Ankura CTIX FLASH Update – December 2023 | Ankura

Ransomware/Malware Activity

Malicious Android Apps Used to Target Iranian Banks

An ongoing Android malware campaign targeting users of Iranian financial institutions has expanded to include new abilities to target an even greater number of people and prevent detection on compromised devices. The campaign consists of fake Android applications imitating the legitimate version of apps used by financial institutions.  While originally only forty (40) Android apps had been discovered by researchers, a new report from Zimperium now states that more than 200 apps are connected to the malware campaign. These applications trick the device user into allowing escalated privileges before the malware abuses Android’s accessibility services to harvest financial information, including bank account details, passwords, and credit card numbers. The latest findings suggest that these apps can also intercept SMS messages as well as prevent the uninstallation of the application so it may continue to harvest information. Additionally, greater use of public hosting services and command-and-control (C2) servers has allowed the threat actors to quickly adapt to changes in the environment to continue the attack, such as certain domains being taken down. Additionally, the threat actor has been observed launching phishing attacks against the financial institutions they are attempting to impersonate. These phishing campaigns utilize malicious webpages to impersonate the original website of the bank or crypto exchange. These combined campaigns against both the banks and their users have allowed the threat actors to capture information about the devices used by the victims and their financial account information all while exfiltrating the information to two (2) different Telegram channels. CTIX analysts will continue to monitor the evolution of this campaign. 

Threat Actor Activity

Iranian-linked Hackers Actively Exploiting PLCs Used in US Water Sector

The Cybersecurity and Infrastructure Security Agency (CISA) has released an advisory warning that hackers are targeting Water and Wastewater Systems (WWSs) facilities by exploiting their programmable logic controllers (PLCs), specifically Unitronics PLCs which are commonly used by many organizations in the water sector. PLCs are used in industrial settings to control and manage devices such as pumps, valves, pressure regulation, and the gathering of compliance data or the alerting of critical alarms to operations. A successful attack on PLCs located at a WWS could produce serious physical damages that could prevent the distribution of clean, portable water to the surrounding facility’s community. The CISA advisory was linked to the recent attack on the Municipal Water Authority of Aliquippa in Pennsylvania which researchers have attributed to the Iranian-backed hacktivist known as Cyber Av3ngers who have been said to be attacking water and energy facilities using products from Israel. Following the attack, the water utility in Pennsylvania took systems offline and switched to manual operations to avoid risks to the municipality’s water supply. Along with measures highlighted in the advisory, CTIX analysts recommend utilities enable multifactor authentication (MFA), change default passwords, install firewalls and VPNs where remote access is necessary, and disconnect PLCs from the open internet.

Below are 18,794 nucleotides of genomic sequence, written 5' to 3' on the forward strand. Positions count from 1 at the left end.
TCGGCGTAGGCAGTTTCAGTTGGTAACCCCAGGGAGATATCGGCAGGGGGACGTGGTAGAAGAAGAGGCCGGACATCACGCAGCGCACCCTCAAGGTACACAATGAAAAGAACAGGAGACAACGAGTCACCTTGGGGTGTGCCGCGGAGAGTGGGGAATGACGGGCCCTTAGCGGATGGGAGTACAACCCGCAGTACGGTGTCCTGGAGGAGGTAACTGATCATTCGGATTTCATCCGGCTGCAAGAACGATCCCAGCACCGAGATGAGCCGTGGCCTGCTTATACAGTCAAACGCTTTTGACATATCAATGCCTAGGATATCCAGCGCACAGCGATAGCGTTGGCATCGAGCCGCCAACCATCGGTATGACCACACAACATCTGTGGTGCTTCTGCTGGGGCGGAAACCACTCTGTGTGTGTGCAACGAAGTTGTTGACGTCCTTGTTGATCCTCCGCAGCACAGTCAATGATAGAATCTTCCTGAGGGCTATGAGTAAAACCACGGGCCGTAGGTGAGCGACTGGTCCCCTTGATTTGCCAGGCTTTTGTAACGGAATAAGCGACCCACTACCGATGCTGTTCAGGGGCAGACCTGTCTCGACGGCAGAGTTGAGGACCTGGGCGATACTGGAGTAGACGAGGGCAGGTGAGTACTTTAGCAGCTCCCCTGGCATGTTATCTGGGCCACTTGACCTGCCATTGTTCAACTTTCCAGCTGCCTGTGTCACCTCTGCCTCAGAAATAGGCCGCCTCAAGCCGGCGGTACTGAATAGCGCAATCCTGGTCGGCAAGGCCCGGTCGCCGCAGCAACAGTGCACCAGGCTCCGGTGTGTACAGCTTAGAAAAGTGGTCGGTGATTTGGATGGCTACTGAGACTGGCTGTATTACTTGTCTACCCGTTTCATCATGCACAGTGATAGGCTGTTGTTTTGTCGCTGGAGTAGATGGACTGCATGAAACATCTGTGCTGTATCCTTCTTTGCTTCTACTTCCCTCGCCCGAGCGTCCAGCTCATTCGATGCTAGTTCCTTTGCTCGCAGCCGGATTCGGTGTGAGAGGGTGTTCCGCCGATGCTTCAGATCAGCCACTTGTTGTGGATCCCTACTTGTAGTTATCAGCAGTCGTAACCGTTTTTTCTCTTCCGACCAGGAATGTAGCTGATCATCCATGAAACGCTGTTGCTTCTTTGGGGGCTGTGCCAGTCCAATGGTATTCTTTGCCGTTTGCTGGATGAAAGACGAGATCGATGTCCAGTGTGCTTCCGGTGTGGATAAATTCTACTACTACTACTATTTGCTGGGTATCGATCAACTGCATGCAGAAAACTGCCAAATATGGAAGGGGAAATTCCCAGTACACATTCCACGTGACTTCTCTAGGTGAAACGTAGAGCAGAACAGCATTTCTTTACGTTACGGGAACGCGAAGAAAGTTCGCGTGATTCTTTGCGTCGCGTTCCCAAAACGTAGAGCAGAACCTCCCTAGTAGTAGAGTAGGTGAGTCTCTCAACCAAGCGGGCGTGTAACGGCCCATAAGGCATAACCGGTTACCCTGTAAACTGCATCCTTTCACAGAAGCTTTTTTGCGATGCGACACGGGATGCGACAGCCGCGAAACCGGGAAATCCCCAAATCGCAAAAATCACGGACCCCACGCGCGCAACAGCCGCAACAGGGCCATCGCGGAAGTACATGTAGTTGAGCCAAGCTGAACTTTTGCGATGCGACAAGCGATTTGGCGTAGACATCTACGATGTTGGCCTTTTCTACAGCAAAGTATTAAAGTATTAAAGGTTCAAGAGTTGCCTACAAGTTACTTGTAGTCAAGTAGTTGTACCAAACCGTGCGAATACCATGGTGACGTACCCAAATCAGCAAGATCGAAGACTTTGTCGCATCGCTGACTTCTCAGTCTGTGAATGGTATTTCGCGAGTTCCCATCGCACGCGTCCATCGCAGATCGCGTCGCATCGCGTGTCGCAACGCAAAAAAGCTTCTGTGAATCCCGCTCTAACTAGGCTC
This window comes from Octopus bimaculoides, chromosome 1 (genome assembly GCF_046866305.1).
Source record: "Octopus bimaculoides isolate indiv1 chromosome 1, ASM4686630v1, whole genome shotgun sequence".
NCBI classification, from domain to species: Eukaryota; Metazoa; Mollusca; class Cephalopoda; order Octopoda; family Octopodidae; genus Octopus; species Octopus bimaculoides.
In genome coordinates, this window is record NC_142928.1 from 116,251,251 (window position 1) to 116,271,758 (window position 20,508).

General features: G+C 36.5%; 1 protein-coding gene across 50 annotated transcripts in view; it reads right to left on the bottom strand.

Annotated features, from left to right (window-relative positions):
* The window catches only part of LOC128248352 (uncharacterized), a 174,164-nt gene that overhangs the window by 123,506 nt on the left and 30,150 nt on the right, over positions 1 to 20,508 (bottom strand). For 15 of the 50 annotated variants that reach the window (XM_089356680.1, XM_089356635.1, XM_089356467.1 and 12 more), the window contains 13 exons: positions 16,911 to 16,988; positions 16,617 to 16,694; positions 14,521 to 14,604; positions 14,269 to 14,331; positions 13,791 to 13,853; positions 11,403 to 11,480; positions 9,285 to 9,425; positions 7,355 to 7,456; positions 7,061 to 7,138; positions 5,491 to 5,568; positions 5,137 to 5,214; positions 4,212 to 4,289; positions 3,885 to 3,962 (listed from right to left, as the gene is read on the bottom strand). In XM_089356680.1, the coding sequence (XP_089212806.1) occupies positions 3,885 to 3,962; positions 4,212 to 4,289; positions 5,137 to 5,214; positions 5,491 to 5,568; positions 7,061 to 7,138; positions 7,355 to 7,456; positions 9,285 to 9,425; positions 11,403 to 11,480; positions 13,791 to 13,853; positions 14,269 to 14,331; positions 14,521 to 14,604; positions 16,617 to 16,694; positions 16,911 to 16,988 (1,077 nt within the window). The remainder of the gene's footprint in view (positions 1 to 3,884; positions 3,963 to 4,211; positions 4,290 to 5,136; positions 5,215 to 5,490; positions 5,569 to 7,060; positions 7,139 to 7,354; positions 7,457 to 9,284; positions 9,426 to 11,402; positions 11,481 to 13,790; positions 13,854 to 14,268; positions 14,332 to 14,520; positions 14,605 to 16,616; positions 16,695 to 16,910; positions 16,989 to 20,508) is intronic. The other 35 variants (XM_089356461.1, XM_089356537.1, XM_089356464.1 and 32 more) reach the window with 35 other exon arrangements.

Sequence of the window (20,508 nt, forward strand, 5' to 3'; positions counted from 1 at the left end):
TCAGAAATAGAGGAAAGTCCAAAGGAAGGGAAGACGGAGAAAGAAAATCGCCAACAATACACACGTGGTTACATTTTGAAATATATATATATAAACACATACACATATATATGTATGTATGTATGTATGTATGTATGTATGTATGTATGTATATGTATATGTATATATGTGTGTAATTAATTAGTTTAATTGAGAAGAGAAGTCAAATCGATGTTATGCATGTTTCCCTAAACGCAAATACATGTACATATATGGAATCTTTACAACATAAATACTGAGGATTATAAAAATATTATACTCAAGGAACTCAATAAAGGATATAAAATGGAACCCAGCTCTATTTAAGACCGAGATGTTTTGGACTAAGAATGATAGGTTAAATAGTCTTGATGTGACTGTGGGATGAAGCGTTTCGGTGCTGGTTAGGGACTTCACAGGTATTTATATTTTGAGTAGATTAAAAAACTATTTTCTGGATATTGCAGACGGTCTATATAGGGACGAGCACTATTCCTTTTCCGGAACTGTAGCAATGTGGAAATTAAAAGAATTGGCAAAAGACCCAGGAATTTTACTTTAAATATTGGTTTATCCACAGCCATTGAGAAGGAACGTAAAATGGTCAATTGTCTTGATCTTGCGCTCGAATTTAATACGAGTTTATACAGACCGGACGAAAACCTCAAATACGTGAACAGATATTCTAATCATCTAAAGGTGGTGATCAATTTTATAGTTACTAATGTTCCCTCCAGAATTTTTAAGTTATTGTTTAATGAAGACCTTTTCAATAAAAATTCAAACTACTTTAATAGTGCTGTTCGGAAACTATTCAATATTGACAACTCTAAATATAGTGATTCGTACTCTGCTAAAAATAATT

6th Google Chrome Zero-day Vulnerability Under Active Exploitation

Google Chrome has released urgent security updates in its latest patch that remediate seven (7) vulnerabilities, one of them being an actively-exploited critical zero-day bug. The zero-day vulnerability, tracked as CVE-2023-6345, is an integer overflow weakness existing in Chrome’s Skia open-source 2D graphics library, an engine providing common APIs compatible with a wide variety of hardware and software. If successfully exploited, this flaw could allow threat actors that have compromised the renderer process to perform a sandbox escape via maliciously crafted files. The vulnerability was found by researchers from Google’s own Threat Analysis Group (TAG) who indicated that the bug could be exploited by state-sponsored threat actors to deliver spyware to unsuspecting high-profile victims like journalists and politicians. The technical details of the exploit are currently being withheld to allow as many Chrome users as possible to update their vulnerable browsers, but Google has acknowledged that that a proof-of-concept (PoC) exploit exists in-the-wild. CTIX analysts will continue to monitor the fallout of this zero-day and may release an update if new information becomes public.

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